Wednesday, July 21, 2010

Royal Focus: Queen Elizabeth II's Royal Wedding Dress

When Queen Elizabeth II, at the time Princess Elizabeth, married in 1947, her wedding dress was a stunning creation despite the post war austerity and strict rationing laws. Princess Elizabeth herself was not exempt from the rationing and reportedly saved her clothing coupons for her wedding dress. She received an extra two hundred coupons from the government and many loyal subjects sent in their own coupons. However, it was illegal to give away clothing coupons and the princess returned them to their rightful owners with a note of thanks.

The wedding dress was made by Norman Hartnell and the design was inspired by an image of Primavera by the painter Botticelli. The figure, with its trailing garlands of jasmine, smilax, syringa and rose-like blossoms - was derived from the classical godess of flowers, Flora, and suggested to him the promise of growth and new beginnings.

Hartnell started work on the dress in August, a mere three months before the wedding in November. Although he was no stranger to designing dresses for royalty, this comission had its share of unique challenges and he had to white-wash the windows of his workroom to keep the dress under wraps. Requiring some materials from the United States, Hartnell sent his manager, Captain Mitchison in his place. Upon his return, when asked if he had anything to declare, Captain Mitchison replied that he had 10,000 pearls for Princess Elizabeth's wedding dress. When the chosen fabric for the dress was publicized, some demanded to know the nationality of the silkworms; whether they were from 'enemy' territories such as Japan or Italy. A crisis was averted when it was confirmed that the larvae had been supplied by China.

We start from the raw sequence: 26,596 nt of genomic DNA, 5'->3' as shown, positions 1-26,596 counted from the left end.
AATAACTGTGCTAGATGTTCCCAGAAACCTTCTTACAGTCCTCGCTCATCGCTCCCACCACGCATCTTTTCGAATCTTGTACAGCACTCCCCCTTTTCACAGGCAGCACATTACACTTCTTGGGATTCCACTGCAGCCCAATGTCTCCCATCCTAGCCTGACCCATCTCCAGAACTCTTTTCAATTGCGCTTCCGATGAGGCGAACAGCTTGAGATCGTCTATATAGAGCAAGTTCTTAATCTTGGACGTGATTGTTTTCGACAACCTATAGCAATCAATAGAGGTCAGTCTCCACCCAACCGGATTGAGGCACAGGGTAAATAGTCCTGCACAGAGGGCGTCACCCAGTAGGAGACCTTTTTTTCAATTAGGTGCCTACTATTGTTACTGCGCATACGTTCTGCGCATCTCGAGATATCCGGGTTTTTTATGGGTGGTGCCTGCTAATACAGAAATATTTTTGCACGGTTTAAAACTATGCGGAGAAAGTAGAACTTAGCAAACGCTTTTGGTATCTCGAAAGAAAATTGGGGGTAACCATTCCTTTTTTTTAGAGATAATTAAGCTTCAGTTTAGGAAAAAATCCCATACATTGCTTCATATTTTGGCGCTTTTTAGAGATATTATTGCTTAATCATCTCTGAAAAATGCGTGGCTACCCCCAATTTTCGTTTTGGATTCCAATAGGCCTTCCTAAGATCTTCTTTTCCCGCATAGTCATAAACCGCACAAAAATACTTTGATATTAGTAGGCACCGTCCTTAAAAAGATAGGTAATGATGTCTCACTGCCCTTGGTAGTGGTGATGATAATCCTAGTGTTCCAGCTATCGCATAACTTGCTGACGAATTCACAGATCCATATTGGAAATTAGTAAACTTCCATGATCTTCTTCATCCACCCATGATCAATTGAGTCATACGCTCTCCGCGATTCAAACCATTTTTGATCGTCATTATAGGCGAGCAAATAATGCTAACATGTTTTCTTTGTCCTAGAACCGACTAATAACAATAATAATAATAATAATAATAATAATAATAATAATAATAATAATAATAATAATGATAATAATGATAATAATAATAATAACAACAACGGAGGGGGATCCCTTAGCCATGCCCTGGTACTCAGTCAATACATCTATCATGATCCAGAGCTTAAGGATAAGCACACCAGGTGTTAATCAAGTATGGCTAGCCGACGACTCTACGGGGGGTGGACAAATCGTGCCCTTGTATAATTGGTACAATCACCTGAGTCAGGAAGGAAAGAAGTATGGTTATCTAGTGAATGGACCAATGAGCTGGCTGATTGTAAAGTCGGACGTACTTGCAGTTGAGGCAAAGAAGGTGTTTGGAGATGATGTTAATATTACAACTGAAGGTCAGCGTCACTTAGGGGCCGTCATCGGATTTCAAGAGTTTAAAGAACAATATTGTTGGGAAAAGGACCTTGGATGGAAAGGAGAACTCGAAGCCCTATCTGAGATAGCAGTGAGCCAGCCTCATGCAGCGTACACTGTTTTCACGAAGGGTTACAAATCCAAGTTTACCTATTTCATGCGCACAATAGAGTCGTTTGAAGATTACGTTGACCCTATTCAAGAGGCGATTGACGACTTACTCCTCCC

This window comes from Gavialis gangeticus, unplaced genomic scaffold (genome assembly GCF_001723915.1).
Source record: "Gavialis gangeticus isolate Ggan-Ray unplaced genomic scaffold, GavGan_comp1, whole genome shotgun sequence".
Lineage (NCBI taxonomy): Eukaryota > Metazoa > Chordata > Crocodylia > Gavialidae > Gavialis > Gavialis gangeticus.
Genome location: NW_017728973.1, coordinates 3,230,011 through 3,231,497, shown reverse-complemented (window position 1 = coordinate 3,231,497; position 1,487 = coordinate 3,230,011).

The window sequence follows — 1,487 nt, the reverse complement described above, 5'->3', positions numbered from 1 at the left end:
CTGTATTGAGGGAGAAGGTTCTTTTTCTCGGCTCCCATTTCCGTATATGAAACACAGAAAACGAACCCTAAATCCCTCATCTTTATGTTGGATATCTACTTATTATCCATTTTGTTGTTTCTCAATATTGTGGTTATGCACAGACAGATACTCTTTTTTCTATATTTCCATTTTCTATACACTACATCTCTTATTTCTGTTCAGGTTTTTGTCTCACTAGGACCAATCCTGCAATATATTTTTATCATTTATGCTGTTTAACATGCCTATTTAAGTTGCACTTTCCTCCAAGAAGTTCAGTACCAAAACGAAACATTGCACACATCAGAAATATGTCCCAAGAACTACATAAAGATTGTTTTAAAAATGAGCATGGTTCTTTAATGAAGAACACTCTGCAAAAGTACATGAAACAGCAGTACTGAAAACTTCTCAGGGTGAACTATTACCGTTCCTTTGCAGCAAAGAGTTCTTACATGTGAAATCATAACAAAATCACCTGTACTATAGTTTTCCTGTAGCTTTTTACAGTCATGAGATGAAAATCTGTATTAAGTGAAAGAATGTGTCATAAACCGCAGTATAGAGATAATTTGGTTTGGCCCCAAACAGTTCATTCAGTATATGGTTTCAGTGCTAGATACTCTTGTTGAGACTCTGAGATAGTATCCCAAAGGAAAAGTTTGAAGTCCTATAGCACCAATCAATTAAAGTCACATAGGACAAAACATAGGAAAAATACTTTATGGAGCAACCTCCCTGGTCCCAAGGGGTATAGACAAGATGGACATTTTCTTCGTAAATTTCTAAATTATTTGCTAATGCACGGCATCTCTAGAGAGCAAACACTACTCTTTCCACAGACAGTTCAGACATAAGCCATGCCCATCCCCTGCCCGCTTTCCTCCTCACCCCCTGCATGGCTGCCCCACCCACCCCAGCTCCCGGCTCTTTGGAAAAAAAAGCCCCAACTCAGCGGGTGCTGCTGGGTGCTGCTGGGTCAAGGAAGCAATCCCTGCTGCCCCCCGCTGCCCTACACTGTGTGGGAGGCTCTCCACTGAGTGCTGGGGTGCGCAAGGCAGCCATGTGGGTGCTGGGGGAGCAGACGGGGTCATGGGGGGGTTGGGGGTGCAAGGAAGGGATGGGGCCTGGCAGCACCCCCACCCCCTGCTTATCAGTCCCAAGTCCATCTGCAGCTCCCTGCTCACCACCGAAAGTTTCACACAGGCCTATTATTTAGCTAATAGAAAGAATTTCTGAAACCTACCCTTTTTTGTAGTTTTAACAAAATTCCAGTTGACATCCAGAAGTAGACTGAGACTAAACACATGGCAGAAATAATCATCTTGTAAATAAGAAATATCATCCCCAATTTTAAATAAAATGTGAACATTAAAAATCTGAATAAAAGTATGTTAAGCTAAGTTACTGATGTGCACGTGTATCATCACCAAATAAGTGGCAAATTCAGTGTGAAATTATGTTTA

Despite these obstacles the dress was a triumph. Decorated with 10,000 pearls, the ivory dress of duchess satin was in the Princess style with a fitted bodice and the neckline had a deep-scalloped edge. The front bodice was cut in three panels and the back cut in four, fastening down the centre back with buttons and loops. The wrist-length, tight-fitting  sleeves ended in embroidered cuffs. From the low-pointed waist, the skirt, cut on the cross, extended to a deep circular train.

The 15-foot star patterned silk tulle train, fastened at the shoulders was embroidered with crystal and appliqué duchesse satin  Working with his head embroideress, Hartnell laid tracing paper out on his workroom floor and carefully marked out the pattern in pencil. The white York roses were padded satin, and the ears of corn and orange blossom in diamante and pearl embroidery, inspired by Primavera. The long veil was held in place by a diamond fringe tiara, lent to the Princess, as something borrowed, by her mother, the Queen. She wore two pearl necklaces (the Queen Anne and the Queen Caroline pearls) given as a wedding gift by her parents, and pearl and diamond earrings, a twentieth birthday present from Queen Mary.

She wore ivory duchesse satin high-heeled sandals, trimmed with silver and seed pearl buckles, made by Edward Rayne. Her floral bouquet was supplied by the Worshipful Company of Gardeners and made by Martin Longman, consisted of white orchids with a sprig of myrtle, taken, as per royal wedding tradition, from a bush at Osbourne.

© Marilyn Braun 2010

Primavera by Botticelli image via Wikipedia.

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